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I'm a beginner in Prolog course, I am trying to write code to allow the user to choose the coffee then ask hot or cold then the size of the coffee to calculate price. I was looking on the web explain in how to develop the program but I feel it's different from what I need in the example: [animal identification][1]. Can you please help me to write the coffee menu.

Here is what I have tried.

  go :- hypothesize(Coffee),
  write('Your order is : '),
  write(Coffee),
  write('and the price for your order =  : ')
  nl,
  undo.

    /* hypotheses to be tested */
  hypothesize(moca)   :- moca, !.
  hypothesize(hotChocolate)     :- hotChocolate, !.
  hypothesize(latte)   :- latte, !.
   hypothesize(cappuccino)     :- cappuccino, !.

  /*   rules */
  moca :-
      /* ask if you want hot or cold
       * ask the size of the coffee*/

Is my method correct or better to create a list and then the user chooses by type the name of the coffee?

add the menu like this

    menu :- repeat,
    write('pleaase, Choose the Coffe to order:'),nl,
    write('1. Moca'),nl,
    write('2. Latte'),nl,
    write('3. Hot Choclate'),nl,

    write('Enter your choice number please: '),nl,
    read(Choice),
    run_opt(Choice).
  • Hi welcome to StackOverflow. Is this for homework or on your own? If this is for your own use you can make life easier by forgoing the input prompts and concentrating on the logic first. – Guy Coder Nov 18 '18 at 20:16
  • thank you for responding, this for homework. how should I concentrate in logic? – A DH Nov 18 '18 at 20:21
  • Being homework, it would be helpful if you gave put up the assignment so that we know the requirements. I am thinking that you have a list of choices and the prices for each choice, maybe even prices that are dependent on two or more options. – Guy Coder Nov 18 '18 at 20:23
  • When I write Prolog code I tend to start with the low level logic first and the work up to a user interface if it is needed. In this case it is needed. – Guy Coder Nov 18 '18 at 20:24
  • Basically the logic would take in a list of options, iterate through the list adjusting the price and return a final price. Then after that you could add the user interface to collect the list of options and then output the final price. – Guy Coder Nov 18 '18 at 20:26
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Here is something simple.

You first need a table of options and prices, but in Prolog these can be done simply as facts.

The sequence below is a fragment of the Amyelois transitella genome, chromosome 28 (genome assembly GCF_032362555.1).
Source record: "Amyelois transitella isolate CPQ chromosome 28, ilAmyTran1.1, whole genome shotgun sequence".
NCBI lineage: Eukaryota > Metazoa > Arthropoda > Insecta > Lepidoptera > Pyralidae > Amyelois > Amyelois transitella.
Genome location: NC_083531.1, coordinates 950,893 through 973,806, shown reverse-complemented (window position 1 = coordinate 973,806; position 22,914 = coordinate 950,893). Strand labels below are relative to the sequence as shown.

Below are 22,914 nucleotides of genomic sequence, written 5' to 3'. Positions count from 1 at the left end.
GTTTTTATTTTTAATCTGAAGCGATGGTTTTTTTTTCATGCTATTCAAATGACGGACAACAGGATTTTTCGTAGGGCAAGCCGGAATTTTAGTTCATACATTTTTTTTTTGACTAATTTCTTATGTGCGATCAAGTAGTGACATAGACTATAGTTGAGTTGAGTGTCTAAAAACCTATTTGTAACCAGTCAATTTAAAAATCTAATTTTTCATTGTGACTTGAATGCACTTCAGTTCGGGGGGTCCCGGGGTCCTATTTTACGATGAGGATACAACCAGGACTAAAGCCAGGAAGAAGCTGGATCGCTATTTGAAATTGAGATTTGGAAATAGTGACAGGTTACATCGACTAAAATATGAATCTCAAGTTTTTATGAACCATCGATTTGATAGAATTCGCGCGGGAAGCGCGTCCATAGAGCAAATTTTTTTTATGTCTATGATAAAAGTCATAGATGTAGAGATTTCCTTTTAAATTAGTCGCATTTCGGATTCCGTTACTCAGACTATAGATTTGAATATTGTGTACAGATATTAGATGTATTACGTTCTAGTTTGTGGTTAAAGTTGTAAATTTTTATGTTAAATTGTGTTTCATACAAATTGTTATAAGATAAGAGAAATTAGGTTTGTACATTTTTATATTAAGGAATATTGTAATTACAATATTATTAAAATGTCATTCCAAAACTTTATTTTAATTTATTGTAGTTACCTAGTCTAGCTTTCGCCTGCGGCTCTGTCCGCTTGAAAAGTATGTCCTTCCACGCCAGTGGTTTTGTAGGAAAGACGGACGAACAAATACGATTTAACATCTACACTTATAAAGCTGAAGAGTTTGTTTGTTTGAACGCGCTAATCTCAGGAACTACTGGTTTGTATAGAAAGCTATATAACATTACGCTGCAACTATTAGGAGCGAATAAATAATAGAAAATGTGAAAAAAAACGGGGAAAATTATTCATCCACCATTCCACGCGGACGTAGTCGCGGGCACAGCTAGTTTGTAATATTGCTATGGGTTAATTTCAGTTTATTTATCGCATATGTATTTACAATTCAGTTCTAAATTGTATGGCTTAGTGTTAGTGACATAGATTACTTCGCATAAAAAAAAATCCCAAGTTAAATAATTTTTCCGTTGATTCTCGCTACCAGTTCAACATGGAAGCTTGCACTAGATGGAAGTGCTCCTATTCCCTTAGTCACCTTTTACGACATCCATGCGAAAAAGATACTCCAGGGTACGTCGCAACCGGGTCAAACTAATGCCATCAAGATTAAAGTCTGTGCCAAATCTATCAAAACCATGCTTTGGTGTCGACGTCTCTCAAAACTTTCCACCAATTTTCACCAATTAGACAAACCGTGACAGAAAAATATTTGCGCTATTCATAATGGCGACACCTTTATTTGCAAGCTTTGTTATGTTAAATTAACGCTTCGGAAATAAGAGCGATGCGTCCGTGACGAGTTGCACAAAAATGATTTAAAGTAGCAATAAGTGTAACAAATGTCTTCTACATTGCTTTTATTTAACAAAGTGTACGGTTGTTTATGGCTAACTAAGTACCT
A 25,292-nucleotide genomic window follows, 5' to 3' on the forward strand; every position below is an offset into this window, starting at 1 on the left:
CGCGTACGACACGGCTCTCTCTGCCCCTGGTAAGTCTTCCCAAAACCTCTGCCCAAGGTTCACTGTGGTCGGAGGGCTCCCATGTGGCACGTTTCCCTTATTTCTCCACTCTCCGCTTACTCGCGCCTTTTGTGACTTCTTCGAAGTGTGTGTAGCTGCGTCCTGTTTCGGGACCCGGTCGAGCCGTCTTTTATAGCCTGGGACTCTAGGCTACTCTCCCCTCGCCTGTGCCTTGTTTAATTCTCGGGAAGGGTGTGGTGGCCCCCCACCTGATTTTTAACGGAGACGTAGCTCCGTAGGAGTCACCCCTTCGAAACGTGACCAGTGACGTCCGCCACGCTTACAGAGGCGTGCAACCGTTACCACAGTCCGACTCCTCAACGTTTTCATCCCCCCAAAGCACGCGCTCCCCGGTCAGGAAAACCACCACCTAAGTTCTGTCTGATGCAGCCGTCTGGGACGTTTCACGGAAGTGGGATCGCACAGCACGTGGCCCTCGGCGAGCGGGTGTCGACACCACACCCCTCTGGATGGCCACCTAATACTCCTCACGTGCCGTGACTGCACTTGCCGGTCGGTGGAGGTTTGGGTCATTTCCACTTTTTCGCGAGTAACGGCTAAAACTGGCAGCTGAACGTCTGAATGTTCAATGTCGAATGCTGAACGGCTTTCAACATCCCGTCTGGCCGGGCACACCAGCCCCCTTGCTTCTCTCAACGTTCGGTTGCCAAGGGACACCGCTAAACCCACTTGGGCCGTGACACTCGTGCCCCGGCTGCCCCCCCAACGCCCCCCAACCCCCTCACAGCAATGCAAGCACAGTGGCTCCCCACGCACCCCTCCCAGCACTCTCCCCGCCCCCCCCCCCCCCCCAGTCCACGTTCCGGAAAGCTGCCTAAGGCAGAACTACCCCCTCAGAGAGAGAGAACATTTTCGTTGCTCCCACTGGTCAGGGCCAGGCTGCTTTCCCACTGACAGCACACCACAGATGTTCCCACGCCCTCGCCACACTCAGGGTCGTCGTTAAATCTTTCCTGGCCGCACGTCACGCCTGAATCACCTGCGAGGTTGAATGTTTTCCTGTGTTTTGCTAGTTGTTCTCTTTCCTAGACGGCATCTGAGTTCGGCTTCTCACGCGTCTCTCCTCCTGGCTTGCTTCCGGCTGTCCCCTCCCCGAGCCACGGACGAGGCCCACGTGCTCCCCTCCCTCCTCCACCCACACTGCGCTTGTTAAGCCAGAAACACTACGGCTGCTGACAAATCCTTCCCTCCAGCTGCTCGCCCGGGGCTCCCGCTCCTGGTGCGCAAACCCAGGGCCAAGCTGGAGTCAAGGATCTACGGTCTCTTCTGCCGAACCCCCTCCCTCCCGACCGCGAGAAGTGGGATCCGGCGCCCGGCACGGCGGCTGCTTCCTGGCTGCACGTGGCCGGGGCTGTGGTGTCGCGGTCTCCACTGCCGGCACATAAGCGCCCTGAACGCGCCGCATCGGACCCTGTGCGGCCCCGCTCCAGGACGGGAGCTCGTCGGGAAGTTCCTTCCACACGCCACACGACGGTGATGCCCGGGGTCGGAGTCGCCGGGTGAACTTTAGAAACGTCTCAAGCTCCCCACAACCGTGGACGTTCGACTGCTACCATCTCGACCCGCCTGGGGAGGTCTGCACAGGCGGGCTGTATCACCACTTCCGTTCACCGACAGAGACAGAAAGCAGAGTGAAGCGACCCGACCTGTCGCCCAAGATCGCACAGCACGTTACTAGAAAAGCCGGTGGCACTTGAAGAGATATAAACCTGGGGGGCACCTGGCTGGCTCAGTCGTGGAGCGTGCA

price(moca,2.0).
price(hotChocolate,1.5).
price(latte,2.5).
price(cappuccino,3.0).

price(cold,0.1).
price(hot,0.5).

price(short,1.0).
price(tall,1.5).
price(grande,2.0).
price(venti,2.5).
price(trenta,3.0).

Next you need to decide on the arguments for the predicate, in this case that is easy, a list of options for the input and a price for the output.

coffeeOrder(Options,Price)

Since there are a list of options the code needs to process a list and one of the easiest ways for a beginner is to use a recursive call. A recursive set of predicates follows the pattern of a base case

% Do something when the list is empty.
coffeeOptions([], ... ). 

and a predicate to handle processing the list recursively

% Do something when the list is not empty.
coffeeOptions([H|T],PriceIn,PriceOut) :-
    % do something with the head, H
    coffeeOptions(T,NewPrice,PriceOut).

When generating a value, in this case the final price, and using a recursive call, often a helper predicate is needed to set up an initial value, in this case the initial cost which is 0.0.

So the predicates are:

coffeeOrder(Options,Price) :-
    coffeeOptions(Options,0.0,Price).  % This sets the initial price to 0.0.

% Do something when the list is empty.
coffeeOptions([],Price,Price).

% Do something when the list is not empty.
coffeeOptions([Option|T],Price0,Price) :-
    price(Option,Cost),
    Price1 is Price0 + Cost,
    coffeeOptions(T,Price1,Price).

And a quick test.

?- coffeeOrder([moca,hot,grande],Price).
Price = 4.5.

All of the code as one snippet.

coffeeOrder(Options,Price) :-
    coffeeOptions(Options,0.0,Price).

coffeeOptions([],Price,Price).

coffeeOptions([Option|T],Price0,Price) :-
    price(Option,Cost),
    Price1 is Price0 + Cost,
    coffeeOptions(T,Price1,Price).

price(moca,2.0).
price(hotChocolate,1.5).
price(latte,2.5).
price(cappuccino,3.0).

price(cold,0.1).
price(hot,0.5).

price(short,1.0).
price(tall,1.5).
price(grande,2.0).
price(venti,2.5).
price(trenta,3.0).
  • Thanks for the informative explanation, but how to set up a menu to choose by the user – A DH Nov 18 '18 at 21:46
  • @ADH Like said, this should not turn into a discussion. Please ask a new question. – Guy Coder Nov 18 '18 at 21:53
  • ok :( , thank you for the response, and your answer very helpful. – A DH Nov 18 '18 at 21:58
  • @ADH You say thank you, but you don't give me an accept vote or an up-vote. – Guy Coder Nov 18 '18 at 21:59
  • I did it but according to the reputation not displayed but recorded. – A DH Nov 18 '18 at 22:07

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